Putting Somerset on the healthcare science map


Putting Somerset on the healthcare science map

Working together as the scientific backbone of the NHS, is a profession that sets out to accelerate innovation and improve patient outcomes – our healthcare scientists!

There are over 50,000 healthcare scientists working across the NHS and public health services, including our own team here at Somerset FT. There’s currently one fully-qualified consultant healthcare scientist and five trainee consultant healthcare scientists:

  • Sadie Thomas – consultant clinical biochemist and clinical director for pathology
  • Diane Boothman – third year neurophysiology higher specialist scientist trainee (HSST) and service lead for neurophysiology
  • Anu Abraham – second year HSST in biochemistry and biochemist
  • Shabana Allsop – second year HSST in microbiology and microbiologist
  • Natalie Bales – second year HSST in imaging physics and clinical scientist
  • Emily King – second year HSST in cardiac science and clinical scientist.

Our healthcare scientist colleagues make a real difference to patients every day, completing 80% of diagnostic imaging, and developing some of the most amazing clinical and technological advancements. They are found in many areas of the trust, typically, medical physics, audiology, cardiology, and neurophysiology.

Trainee consultant healthcare scientist Emily explains more about her role at the trust, and across the NHS more widely: “No day is the same as a healthcare scientist, and that’s the best thing about it – we’re always learning, growing, and evolving our practice. We have a passion for quality improvement and research, and we’re all working hard to make Somerset one of the leading centres in the country for healthcare science!

“I’m currently in my second year as a cardiac science trainee, on the HSST programme. It’s a 5-year, professional doctorate programme, designed to train consultant scientists. Part of my current role is leading on training and education in cardiac physiology, and as part of that, I am the training officer for our post-graduate MSc and PGCert trainees. I work with the National School of Healthcare Science (NSHCS) and NHS England to support all the MSc cardiac science trainees across the south west.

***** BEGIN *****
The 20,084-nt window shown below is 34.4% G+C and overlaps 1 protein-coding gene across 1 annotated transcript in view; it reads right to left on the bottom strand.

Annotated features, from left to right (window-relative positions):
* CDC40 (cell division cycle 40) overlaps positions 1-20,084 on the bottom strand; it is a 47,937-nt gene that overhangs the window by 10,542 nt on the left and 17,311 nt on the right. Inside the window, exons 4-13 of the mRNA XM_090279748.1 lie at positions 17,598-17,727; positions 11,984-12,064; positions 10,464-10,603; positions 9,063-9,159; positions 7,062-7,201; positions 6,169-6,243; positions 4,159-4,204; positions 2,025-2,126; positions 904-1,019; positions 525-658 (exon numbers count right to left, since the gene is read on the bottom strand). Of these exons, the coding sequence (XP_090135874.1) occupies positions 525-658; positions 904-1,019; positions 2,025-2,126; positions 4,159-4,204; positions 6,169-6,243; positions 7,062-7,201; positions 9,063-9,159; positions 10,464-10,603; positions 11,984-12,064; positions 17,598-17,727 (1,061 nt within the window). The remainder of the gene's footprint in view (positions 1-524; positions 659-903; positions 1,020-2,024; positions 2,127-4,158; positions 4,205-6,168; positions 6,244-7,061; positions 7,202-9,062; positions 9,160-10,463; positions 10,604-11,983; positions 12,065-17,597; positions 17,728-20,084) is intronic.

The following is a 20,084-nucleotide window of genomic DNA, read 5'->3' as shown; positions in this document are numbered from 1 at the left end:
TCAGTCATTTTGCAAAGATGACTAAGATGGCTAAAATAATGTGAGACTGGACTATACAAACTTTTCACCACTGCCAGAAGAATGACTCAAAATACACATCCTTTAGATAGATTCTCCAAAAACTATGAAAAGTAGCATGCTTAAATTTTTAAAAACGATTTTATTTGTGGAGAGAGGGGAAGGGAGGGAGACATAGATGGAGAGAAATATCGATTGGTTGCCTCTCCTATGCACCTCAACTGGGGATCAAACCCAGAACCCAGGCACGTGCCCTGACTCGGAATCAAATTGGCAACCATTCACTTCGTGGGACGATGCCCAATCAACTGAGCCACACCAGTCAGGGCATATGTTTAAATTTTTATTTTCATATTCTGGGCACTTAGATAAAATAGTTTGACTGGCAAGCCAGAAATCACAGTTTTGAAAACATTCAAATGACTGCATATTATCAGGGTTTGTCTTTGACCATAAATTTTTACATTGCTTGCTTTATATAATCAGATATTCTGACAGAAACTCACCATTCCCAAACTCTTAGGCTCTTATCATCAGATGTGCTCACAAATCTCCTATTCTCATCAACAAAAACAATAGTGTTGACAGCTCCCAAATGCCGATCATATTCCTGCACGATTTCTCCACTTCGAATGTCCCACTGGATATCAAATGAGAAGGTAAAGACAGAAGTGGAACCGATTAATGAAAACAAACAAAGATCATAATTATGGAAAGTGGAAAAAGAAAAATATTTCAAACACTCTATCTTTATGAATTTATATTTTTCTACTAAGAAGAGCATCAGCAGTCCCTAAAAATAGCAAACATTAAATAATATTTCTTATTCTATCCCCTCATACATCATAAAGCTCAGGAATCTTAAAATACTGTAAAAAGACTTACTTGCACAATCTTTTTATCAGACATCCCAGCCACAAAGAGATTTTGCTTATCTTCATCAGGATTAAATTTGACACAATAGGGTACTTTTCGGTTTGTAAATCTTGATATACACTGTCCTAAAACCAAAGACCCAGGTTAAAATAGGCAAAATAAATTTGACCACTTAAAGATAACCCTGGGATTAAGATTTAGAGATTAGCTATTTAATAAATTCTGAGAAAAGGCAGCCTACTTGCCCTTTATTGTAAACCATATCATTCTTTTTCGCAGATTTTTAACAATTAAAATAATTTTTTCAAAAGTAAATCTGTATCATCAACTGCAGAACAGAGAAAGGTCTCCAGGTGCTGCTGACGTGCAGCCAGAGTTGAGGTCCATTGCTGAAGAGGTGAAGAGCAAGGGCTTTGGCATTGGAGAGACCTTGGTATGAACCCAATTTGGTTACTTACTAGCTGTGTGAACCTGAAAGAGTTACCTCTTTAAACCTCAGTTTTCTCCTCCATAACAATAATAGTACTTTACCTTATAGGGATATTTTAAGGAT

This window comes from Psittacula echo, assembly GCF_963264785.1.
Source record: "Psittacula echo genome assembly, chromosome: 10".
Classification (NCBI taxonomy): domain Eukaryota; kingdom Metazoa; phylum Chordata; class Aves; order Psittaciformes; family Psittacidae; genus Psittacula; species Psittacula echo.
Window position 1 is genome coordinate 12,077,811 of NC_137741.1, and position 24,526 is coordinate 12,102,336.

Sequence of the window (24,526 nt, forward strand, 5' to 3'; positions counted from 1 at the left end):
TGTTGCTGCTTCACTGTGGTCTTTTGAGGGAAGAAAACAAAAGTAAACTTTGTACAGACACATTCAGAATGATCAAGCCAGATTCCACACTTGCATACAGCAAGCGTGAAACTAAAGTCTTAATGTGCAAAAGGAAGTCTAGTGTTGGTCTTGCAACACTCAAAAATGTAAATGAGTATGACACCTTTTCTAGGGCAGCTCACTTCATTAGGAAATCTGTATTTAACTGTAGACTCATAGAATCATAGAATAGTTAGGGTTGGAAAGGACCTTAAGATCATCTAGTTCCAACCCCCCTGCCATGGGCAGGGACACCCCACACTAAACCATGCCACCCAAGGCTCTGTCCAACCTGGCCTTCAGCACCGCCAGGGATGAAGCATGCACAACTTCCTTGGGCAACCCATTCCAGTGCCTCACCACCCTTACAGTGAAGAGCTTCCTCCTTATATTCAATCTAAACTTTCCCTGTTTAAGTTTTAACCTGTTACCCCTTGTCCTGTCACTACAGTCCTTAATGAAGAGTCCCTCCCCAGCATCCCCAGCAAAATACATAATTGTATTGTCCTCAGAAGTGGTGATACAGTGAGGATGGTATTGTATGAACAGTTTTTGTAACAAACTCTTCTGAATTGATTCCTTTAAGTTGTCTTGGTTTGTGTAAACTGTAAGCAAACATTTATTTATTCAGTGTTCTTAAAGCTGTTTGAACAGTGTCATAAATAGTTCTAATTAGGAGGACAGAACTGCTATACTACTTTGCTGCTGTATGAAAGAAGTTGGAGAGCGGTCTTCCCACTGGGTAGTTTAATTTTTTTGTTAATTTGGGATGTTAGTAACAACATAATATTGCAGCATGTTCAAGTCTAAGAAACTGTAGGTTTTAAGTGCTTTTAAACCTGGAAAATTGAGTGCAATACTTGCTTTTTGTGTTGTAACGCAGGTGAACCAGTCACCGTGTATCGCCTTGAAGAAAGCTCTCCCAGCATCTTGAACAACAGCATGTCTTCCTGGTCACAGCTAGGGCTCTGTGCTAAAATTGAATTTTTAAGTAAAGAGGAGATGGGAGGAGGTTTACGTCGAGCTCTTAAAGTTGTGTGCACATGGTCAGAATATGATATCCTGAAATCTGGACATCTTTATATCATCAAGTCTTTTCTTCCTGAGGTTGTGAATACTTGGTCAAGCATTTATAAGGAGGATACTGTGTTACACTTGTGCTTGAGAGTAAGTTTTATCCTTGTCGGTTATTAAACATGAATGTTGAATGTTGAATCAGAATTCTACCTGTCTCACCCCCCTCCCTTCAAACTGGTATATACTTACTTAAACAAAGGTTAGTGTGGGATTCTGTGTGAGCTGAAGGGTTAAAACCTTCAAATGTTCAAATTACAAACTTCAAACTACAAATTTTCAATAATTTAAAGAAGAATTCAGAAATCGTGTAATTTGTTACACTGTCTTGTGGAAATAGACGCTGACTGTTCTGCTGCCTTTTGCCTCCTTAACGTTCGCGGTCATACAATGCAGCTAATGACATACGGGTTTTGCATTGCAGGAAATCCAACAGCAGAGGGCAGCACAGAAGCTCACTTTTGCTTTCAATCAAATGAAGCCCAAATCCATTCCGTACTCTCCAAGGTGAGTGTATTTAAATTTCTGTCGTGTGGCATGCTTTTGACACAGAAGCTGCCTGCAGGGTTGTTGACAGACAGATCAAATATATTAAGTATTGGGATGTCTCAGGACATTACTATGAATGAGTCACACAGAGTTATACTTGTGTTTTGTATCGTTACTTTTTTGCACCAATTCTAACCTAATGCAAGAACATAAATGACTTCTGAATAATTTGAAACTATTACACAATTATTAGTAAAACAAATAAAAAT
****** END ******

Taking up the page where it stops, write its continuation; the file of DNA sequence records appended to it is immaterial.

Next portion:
“The NSHCS has created lots of different routes into the profession, ranging from apprentices up to Doctorate level, so there’s plenty of opportunity depending on your background and circumstances. It would be great to see more highly-motivated trainee healthcare scientists come into the trust – the roles come with full funding from NHS England and a training fund allocation, and they could make a huge difference to departments across the trust.

“On top of all of this, I work alongside clinical scientists as part of our scientist-led heart valve clinic, scientist-led exercise stress echo, and scientist-led bubble/contrast echo clinic. This advanced work frees up our medical consultant colleagues, who would otherwise be performing and reporting these diagnostic tests.”

Over the past few years, the trust has been developing an independent science faculty, and as part of that work, a unique role for a lead healthcare scientist has been created.

The new role will lead the scientific community within Somerset FT, and will help to elevate the trust’s profile as a leader in healthcare science both regionally and nationally.

The closing date for applications is Sunday (4 February) and the group are very much hoping that someone looking to move into a senior leadership role within the field will take up this rare opportunity.

Emily added: “I would encourage any senior healthcare scientists with experience in leadership to consider applying for the position – we’ve got an exciting future here for healthcare science in Somerset and it’s a great opportunity. If anyone across the trust knows of someone suited for the role, please do share the information with them and encourage them to apply.”